Friday, August 03, 2007

Memories of 'The West Coast' From A Surrey Bedroom

Record of the week time I thought and in looking back over what I've picked over recent months I've neglected the groups in favour of solo singers. Looking for something else amongst my 'stuff' I came across this great ad from 1969 for the underground top 10' and in it is one of my all time favourite's, the Steve Miller Band's 'Sailor'. Many of you will know the later FM friendly hits that Steve had with songs like ‘The Joker’ and ‘Jet Airliner’, but this is from the days when he was at the cutting edge of San Franciscan music. His band (when they called themselves the Steve Miller Blues Band) had debuted at the Avalon Ballroom in January 1967 and played Monterey in the summer of the same year, which is what led to them signing for Capitol Records.

After being signed Steve contacted his old friend Boz Scaggs and asked him to join, he dropped the word 'blues' from their name and they all flew to London to record their first album with Glynn Johns. ‘Children of the Future’ came out in May '68 and was quickly a ‘hit’ on the FM stations, but went virtually unplayed in Britain. In October '68 out came ‘Sailor’, for me the quintessential Miller Band album.

The instantly catchy, yet driving and very credible, 'Living in the US was a minor Hot 100 hit in the USA but a huge favourite on FM radio. I don't know where or how I first heard the track - maybe John Peel - but I resolved to get the album. It was not easy as it was import only in Britain. When I eventually bout it sometime in 1969 I was blown away. If anything Living in the USA was the weakest track.

It opens with the brilliant and atmospheric ‘Song For Our Ancestors’, with its boat foghorns and ethereal guitar and keyboards combining in what to my ears was the epitome of West Coast creativity. It segways into the ballad ‘Dear Mary’ and from there into ‘My Friend’, another slice of sound that only bands with the West Coast pedigree could produce. I wish I could recreate that feeling of hearing those first three tracks for the first time, sat in my bedroom, imagining what it must be like to have seen them live at the Avalon or the Fillmore - I knew about these places because I read every word of every music paper I could get my hands on.

Other standout tracks are 'Gangster of Love' (a harbinger of the later FM friendly rock sound that Miller would make his own), 'Quicksilver Girl' and 'Dime-A-Dance Romance' which sounds an awful lot like 'Jumping Jack Flash' (the Stones track came out in June '68).

The Steve Miller Band, or at least Steve with a bunch of younger guys, is back touring the USA this summer. He won't play most of this album having had a career that took off in the later 70s and 80s with all those huge hits like 'Rock'N Me', 'Abracadabra', and 'Fly Like An Eagle' - never mind because they're still great records.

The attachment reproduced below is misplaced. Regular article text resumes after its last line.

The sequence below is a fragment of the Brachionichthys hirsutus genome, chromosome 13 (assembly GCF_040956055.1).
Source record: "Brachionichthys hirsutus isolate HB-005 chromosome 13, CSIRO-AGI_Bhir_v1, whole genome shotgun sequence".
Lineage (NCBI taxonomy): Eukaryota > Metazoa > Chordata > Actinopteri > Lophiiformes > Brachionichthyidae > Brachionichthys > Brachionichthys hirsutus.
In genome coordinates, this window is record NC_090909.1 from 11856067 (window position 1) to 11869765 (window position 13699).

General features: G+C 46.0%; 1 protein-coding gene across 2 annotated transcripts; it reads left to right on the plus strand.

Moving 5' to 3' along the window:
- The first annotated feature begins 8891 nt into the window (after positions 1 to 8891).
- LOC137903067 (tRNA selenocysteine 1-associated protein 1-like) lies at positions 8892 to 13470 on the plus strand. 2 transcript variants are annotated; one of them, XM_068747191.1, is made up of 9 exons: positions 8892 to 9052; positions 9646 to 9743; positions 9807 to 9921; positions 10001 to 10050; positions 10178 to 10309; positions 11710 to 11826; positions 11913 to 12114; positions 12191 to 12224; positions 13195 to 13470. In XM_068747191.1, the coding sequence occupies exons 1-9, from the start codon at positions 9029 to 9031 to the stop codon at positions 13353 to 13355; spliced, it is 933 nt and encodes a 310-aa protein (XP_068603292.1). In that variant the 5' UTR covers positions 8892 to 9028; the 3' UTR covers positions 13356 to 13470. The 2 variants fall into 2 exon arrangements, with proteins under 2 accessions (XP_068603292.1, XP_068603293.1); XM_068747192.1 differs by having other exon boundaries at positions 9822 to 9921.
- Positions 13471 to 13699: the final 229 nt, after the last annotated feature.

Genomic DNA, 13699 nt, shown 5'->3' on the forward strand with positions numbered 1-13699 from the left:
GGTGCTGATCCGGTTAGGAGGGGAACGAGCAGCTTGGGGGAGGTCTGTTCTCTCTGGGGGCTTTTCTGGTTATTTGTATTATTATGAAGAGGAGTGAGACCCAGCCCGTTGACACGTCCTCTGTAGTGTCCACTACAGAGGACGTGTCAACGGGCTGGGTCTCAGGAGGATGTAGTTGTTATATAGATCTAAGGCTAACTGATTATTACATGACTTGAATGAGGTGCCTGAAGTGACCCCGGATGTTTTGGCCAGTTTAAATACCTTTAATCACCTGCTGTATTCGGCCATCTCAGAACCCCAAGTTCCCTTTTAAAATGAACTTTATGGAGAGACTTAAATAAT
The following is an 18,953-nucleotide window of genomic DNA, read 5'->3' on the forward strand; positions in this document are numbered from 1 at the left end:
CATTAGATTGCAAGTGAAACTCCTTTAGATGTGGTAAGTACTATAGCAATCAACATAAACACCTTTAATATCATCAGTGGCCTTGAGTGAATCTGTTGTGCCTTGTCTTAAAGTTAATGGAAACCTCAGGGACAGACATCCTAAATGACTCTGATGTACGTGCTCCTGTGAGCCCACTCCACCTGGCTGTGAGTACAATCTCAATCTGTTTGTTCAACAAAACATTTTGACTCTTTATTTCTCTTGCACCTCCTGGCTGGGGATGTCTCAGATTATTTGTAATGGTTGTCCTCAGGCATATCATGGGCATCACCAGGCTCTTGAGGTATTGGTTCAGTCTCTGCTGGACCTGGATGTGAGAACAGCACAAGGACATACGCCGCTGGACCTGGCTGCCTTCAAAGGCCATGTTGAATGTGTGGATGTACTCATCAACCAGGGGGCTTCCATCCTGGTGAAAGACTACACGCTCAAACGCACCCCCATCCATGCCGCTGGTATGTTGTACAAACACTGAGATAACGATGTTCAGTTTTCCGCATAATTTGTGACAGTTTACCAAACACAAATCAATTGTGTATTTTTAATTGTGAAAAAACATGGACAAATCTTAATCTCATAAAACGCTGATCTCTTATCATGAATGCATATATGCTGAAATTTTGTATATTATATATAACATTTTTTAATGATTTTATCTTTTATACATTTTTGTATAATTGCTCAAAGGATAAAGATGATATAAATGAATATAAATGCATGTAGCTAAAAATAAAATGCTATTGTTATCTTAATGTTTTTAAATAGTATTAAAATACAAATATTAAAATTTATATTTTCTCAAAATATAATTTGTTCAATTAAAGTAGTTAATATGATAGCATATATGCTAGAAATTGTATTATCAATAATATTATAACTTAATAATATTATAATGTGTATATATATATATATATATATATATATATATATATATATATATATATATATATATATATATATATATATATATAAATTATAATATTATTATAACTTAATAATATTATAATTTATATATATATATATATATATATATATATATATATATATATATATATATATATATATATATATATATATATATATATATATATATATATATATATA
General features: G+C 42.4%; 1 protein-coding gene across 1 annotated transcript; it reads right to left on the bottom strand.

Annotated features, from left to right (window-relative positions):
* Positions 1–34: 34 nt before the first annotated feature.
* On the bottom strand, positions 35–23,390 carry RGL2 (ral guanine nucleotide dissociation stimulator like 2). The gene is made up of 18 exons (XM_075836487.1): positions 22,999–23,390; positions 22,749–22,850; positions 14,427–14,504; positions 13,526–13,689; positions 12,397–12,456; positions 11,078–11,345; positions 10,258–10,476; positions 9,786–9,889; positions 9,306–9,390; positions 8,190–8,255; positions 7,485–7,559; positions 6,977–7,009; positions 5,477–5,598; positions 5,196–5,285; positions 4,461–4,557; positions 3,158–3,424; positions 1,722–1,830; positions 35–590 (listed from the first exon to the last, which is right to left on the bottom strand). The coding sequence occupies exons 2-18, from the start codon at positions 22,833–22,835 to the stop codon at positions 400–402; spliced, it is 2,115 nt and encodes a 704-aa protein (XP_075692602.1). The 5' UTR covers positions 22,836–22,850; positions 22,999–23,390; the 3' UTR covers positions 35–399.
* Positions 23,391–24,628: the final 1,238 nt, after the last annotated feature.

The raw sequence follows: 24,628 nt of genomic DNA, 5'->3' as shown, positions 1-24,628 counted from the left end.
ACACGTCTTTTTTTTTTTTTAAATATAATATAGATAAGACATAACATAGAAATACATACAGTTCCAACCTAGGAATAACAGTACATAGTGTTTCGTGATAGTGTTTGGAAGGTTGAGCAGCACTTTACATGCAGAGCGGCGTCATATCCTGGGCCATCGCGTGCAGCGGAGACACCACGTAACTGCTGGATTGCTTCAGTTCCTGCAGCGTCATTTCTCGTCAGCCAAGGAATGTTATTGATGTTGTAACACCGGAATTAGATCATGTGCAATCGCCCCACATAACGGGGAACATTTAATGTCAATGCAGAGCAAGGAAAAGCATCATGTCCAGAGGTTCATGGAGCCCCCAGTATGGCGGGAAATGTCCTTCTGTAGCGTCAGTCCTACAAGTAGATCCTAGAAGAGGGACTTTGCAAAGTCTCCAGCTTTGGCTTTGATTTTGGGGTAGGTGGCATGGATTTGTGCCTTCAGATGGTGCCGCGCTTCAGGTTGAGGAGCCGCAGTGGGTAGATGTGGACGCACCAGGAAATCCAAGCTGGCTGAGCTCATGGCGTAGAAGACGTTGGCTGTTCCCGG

Ian russell said...

Great memories, yeah those bedroom moments.. Interesting that the 'Underground' top 10 includes a lot of top acts.

I see John Fahey there, a name that must have passed me by until a few months back when his avant-garde version of House of the Rising Son was aired on Radio 3, of all places.

Ian russell said...

Rising Son? I must still be in my bedroom.

Richard Havers said...

Ian, I think the 'underground' tag was as much as anything awarded to signify, worthy rather than unknown. It was in that period where 'Rock music' had not really become the term to signify that which wasn't pop.

Taj Mahal's first band was the Rising Sons....

Anonymous said...

Good choice for Album of the Week, Richard, because once again, my ignorance in showing. For one thing, I didn't know Boz Scaggs was in the Steve Miller Band. For another, I never even HEARD of this album. Maybe it was slightly before my time. In the late sixties, my record-buying was limited to Beatles, Jackson Five and the Osmond Brothers.
Thanks again for the schooling.

Richard Havers said...

One of the great things about 'talking music' is the fact that we're always surprised by what other people don't know about, that one takes for granted that everyone knows!

It's an age thing definitely, you can be months too young to know something, or for some other reason be out the loop. Having no teenagers at home means that I don't know about all sorts of things - music and otherwise!

Anonymous said...

Went to a Steve Miller Band concert in Portobello Town Hall just outside Edinburgh in the late 60's. We were backstage after the show having a chat and we introduced the band to Belhaven bottled beer which is made in a brewery in Dunbar (not too far from Paradise). When we left Steve presented us with a little piece of 'contiband' which we humbly accepted and duly enjoyed by the Portobello sea-shore on a beautiful moonlit night.

Fond memories.